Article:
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Integration-By-Parts Man!

FortKnox (169099) writes | more than 10 years ago

User Journal 21

Heh, my old roommate used to refer to me as "Integration-by-parts man" because I was really good at integration by parts. Last time I used integration by parts was calc III (maybe calc II). I don't think I ever needed complex enough integration in any of my core classes to require integration by parts.Heh, my old roommate used to refer to me as "Integration-by-parts man" because I was really good at integration by parts. Last time I used integration by parts was calc III (maybe calc II). I don't think I ever needed complex enough integration in any of my core classes to require integration by parts.

One of my family friends is in college (my school, my degree with some influence by me) who is having trouble with it. Seeing that I took calc3 in the beginning of 1996, I'm a little nervous about teaching (let alone seeing if I remember it well enough to work the problems myself). I don't have my calc book anymore, so it looks like I'll have to peruse the web to a page that has a little explanation to jog the 'ol noggin and maybe some problems I can work through. I don't suppose anyone knows a site like that (I really do not want to pay $100 for a calc book, if at all necessary).

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It came back to me surprisingly well (1)

johndiii (229824) | more than 10 years ago | (#8260763)

My daughter has calculus (BC, if that means anything to you) this year, and I've been helping her with it. Despite the fact that they have a terrible text, I was able to recall quite a bit of the calculus that I had last studied in 1983 (diffEQs; other calc even older). Once I got started, it all flowed really well. Your mileage may vary, of course.

Last time I did it... (1)

Some Woman (250267) | more than 10 years ago | (#8260782)

Ummm...yesterday? After a two year hiatus, ole IBP is back! And crazier than ever! Gone Wild, I tell you!

And No. I don't know of any resources. Might try going to Barnes and Noble- they might have a tutorial that you can peruse in the store.

Re:Last time I did it... (1)

FortKnox (169099) | more than 10 years ago | (#8260836)

I may do the barnes&noble thing (well, i'll do the 'borders' thing, since its closest).

Re:Last time I did it... (2, Funny)

robi2106 (464558) | more than 10 years ago | (#8262324)

Calculus Gone Wild!

You've never seen Calculus like this before!

Un cut and uncensored!

Buy now and we will throw in, absolutely free...

Calculus Spring Break!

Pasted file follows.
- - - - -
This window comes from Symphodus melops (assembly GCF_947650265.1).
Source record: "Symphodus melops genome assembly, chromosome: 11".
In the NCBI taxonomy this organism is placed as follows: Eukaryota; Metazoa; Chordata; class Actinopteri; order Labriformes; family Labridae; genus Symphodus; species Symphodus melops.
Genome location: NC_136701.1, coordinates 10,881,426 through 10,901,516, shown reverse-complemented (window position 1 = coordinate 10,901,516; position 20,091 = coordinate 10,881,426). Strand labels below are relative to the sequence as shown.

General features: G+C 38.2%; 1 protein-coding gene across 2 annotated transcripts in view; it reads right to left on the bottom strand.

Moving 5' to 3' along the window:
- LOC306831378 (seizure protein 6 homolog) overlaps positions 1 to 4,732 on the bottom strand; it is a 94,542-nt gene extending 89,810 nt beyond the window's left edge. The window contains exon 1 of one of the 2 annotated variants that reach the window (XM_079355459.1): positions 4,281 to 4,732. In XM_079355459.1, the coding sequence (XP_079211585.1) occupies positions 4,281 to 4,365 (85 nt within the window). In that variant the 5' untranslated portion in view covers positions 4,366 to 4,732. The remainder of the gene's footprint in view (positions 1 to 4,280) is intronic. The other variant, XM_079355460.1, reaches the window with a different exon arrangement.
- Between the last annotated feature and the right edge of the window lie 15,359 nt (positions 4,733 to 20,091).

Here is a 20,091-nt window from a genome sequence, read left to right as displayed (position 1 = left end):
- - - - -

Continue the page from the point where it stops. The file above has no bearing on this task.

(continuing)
jason

I actually used it once... (1)

dmorin (25609) | more than 10 years ago | (#8260815)

Oh lord, let's see.....the integral of u dv is equal to uv times the integral of vdu? Something like that.

I got to use it once, about a year out of college, when I worked for a digital signal processing group and we wanted to check something manually to see if it was approx. the expected result.

just remember ... (1)

Abm0raz (668337) | more than 10 years ago | (#8260880)

V(du) = UV - U(dv)

-Ab

Re:just remember ... (1)

FortKnox (169099) | more than 10 years ago | (#8261125)

yeah, I've looked back into it. Hope it would rush into my mind, but I had to work out a couple problems to get my mind refocused. I think I got the hang of it again... :-)

Book price (1)

Tet (2721) | more than 10 years ago | (#8261527)

I really do not want to pay $100 for a calc book, if at all necessary

So don't. I know that text books are expensive in the US, but they don't have to be that expensive. Anyway, the book you're looking for is "Engineering Mathematics" (or possibly "Advanced Engineering Mathematics", check the contents of both), by K.A. Stroud. Amazon US have it for US$60. It's cheaper from Amazon UK, although check the shipping price (I can ship it for you if necessary).

I think I speak (1)

blinder (153117) | more than 10 years ago | (#8261592)

for all (or most... err, or just some) of the humanities (and the like) majors out there when I say:

Huuuuhhhh?????

Re:I think I speak (1)

robi2106 (464558) | more than 10 years ago | (#8262251)

Yay for derivitives!

Calc III unlike the previous two classes, was kind of fun. I mean... You get to deal with vectors, and fun visual stuff and math in 3D.

jason

Re:I think I speak (1)

mekkab (133181) | more than 10 years ago | (#8262635)

And when you went on to take "Fields, Matter, and Waves I" and "Fields, Matter, and Waves II" you got to see your calc 3 actually do useful stuff (once you got beyond the effect of a point charge in a vacuum on a gaussian sphere of radius 2m and all that other drivel), like see how curls actually had some meaning in the physical world (the right hand rule).